Rwamakondera eyeing canada for unity message

Ivuka seems like it’s not about to stop in terms of how far it will go to spread the message of unity through music and art with the RwaMakondera group . While in Otawa, Louise Umutoni, happened to bump into Collin Sekajugo, the brain behind the whole project. Below, he talks about Ivuka and RwaMakondera’s future.
Collin Sekajugo (R) poses for photo with author.
Collin Sekajugo (R) poses for photo with author.

Ivuka seems like it’s not about to stop in terms of how far it will go to spread the message of unity through music and art with the RwaMakondera group . While in Otawa, Louise Umutoni, happened to bump into Collin Sekajugo, the brain behind the whole project. Below, he talks about Ivuka and RwaMakondera’s future.

The New Times (TNT): You are a long way from home, anything in particular you are doing?

Sekajugo: Yes. Actually, I’m here to promote Ivuka to the Canadian public especially the Rwandans here. I was able to talk to the Ambassador here and she seemed really interested in what we are doing.

However, I made this stop over on my way from the U.S where I participated in the Commemoration of the 1994 Genocide against the Tutsi at the UN headquarters. I was invited and discussed Ivuka’s involvement in the Healing Process in Rwanda.

TNT: What exactly is Ivuka?

Sekajugo: Ivuka Arts Kigali is a group of established artists who are dedicated to discovering and nurturing young talent in Rwanda. We are social entrepreneurs who want to use art to change lives through building the self esteem of the young artists and encourage unity among these young people. We do this through visual arts and performing arts.

Right now we are building on the performing arts which involve a dance troupe called RwaMakondera. It’s made up of children who love music, most of them just off the streets and others from very poor backgrounds. Music is a kind of therapy for them and they use it to forget about all their problems.

TNT: Are there many children interested in being part of this?

Sekajugo: Actually, yes. It’s been just 2 years but we have 65 children now in the group and it is getting way more recognition than I ever imagined. At the moment, the group has been chosen to represent Africa for a month during the World Children Festival in Holland. The children love to dance and they have worked hard to become the best. I’m very proud of them.

TNT: Why did you decide to start this project?

Sekajugo: A lot of people ask me that question since I was a well established artist in Uganda before I decided to move to Rwanda. First of all, I love society and growing up as an orphan taught me to appreciate people.

I started loving children on the street because I felt I could relate to what they were going through. Also, being Rwandan, I felt I had to give back to my country and help in the building process. Rwanda, I feel, has been under represented in the arts world and I feel the country has a lot more to offer and we need to let people know.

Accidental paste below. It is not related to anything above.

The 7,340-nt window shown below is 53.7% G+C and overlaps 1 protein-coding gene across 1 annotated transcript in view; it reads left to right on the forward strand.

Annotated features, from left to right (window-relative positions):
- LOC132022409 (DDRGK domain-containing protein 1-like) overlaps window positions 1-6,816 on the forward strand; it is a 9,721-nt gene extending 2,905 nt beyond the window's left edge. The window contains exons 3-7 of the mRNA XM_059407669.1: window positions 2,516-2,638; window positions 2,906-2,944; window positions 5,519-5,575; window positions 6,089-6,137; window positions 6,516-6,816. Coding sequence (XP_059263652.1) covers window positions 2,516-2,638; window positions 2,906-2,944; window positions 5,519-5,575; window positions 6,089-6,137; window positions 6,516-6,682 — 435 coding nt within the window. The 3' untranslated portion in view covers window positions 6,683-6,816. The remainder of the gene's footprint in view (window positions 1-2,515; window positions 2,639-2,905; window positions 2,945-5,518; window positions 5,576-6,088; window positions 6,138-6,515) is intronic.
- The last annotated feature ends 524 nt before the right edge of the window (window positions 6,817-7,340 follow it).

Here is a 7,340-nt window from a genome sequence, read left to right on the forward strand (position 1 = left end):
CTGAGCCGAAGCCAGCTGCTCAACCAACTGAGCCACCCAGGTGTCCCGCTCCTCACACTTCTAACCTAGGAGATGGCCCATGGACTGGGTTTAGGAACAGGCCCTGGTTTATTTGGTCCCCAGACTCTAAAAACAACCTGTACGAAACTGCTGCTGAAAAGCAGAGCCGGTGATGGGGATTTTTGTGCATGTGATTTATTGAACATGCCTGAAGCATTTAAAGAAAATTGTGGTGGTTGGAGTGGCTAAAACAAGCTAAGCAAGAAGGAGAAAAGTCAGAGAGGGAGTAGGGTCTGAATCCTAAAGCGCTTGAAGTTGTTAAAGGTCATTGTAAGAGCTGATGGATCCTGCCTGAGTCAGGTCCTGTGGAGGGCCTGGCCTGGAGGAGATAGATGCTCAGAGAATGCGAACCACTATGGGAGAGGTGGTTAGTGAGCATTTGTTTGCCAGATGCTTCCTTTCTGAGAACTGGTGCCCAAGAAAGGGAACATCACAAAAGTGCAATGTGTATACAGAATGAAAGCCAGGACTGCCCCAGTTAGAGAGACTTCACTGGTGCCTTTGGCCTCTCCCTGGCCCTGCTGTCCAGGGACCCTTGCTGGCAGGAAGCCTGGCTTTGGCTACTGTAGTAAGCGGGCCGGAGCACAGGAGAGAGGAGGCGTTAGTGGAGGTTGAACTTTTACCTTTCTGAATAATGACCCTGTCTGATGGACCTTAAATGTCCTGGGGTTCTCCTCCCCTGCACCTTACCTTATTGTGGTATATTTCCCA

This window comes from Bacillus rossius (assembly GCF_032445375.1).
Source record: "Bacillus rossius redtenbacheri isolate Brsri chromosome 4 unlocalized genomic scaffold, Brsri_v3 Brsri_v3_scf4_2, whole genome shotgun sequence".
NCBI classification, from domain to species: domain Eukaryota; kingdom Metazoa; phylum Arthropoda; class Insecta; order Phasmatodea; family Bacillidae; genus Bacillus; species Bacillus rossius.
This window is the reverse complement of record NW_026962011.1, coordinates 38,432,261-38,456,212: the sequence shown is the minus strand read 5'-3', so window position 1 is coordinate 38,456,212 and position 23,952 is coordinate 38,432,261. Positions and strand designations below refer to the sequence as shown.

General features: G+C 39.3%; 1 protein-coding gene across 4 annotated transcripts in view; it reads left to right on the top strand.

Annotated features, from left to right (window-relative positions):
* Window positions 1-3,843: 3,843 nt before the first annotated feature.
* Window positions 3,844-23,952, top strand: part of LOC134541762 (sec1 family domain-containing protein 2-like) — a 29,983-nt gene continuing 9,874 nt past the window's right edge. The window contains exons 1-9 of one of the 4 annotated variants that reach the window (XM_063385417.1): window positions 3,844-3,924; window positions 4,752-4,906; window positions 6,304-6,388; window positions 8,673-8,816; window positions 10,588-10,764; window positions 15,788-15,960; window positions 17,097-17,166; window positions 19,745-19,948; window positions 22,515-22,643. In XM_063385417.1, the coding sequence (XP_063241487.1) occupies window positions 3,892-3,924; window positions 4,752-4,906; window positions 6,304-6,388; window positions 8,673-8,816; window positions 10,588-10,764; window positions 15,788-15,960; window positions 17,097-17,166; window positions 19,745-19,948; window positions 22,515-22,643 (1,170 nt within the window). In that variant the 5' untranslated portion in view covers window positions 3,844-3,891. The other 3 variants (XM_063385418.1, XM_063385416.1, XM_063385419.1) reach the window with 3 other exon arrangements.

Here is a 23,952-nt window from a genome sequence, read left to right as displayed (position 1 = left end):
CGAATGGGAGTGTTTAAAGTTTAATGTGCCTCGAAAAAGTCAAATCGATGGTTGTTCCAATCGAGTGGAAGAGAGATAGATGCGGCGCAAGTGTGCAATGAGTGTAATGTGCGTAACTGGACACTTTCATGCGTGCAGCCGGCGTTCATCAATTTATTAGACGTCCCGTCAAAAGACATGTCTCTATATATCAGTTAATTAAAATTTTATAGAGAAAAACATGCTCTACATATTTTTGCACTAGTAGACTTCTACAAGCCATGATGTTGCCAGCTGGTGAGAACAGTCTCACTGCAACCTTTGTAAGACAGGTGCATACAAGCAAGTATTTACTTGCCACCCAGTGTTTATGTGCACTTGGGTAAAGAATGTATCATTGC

I do not want people to always think ‘Genocide’ whenever Rwanda is mentioned. And when you help the young you are building the future of Rwanda.

TNT: Do you sometimes feel you made the wrong choice?

Sekajugo: Honestly no. At first it was hard because I did all the financing myself, but I got used to it and even now 60% of my earnings goes to the project. But it’s worth every single penny, seeing these children’s lives change so drastically is more than I could ask for.

Most of the children were like wild animals when they came in, they fought a lot and had very bad mentalities. However when you see them now they are the most well behaved children you will ever find.

They have learnt to associate with each other and do not segregate according to tribes like they did before; they are like family to each other. We were also able to change their mindset of begging and most of them are going to school now.

TNT: How come you are still the sole sponsor of this project, a project I should say deserves a lot more recognition?

Sekajugo: Sponsorship has always been our biggest hardship but at the moment a number of people are interested in financing it although no one has made a move to yet.

I think the biggest offer I ever received for the project was Rwf15.000 and that was it. We have had some dignitaries like Cindy McCain, the American Ambassador and the North Carolina Senator visit our studio in Kacyiru. I hope they will market the project.

The Ambassador for example is planning a fundraising show for Ivuka where he will invite all ambassadors in Rwanda.

TNT: What is you next step with this project?

Sekajugo: Well at the moment I want to market it all over the world and create opportunities for the children. Canada is next on our list and I hope the dance group will be given an opportunity to be part of the healing process and take part in the activities that are organised by the Rwandan Community here in Canada. In the future I plan to form a dance company that can perform anywhere in the world on a competitive level.

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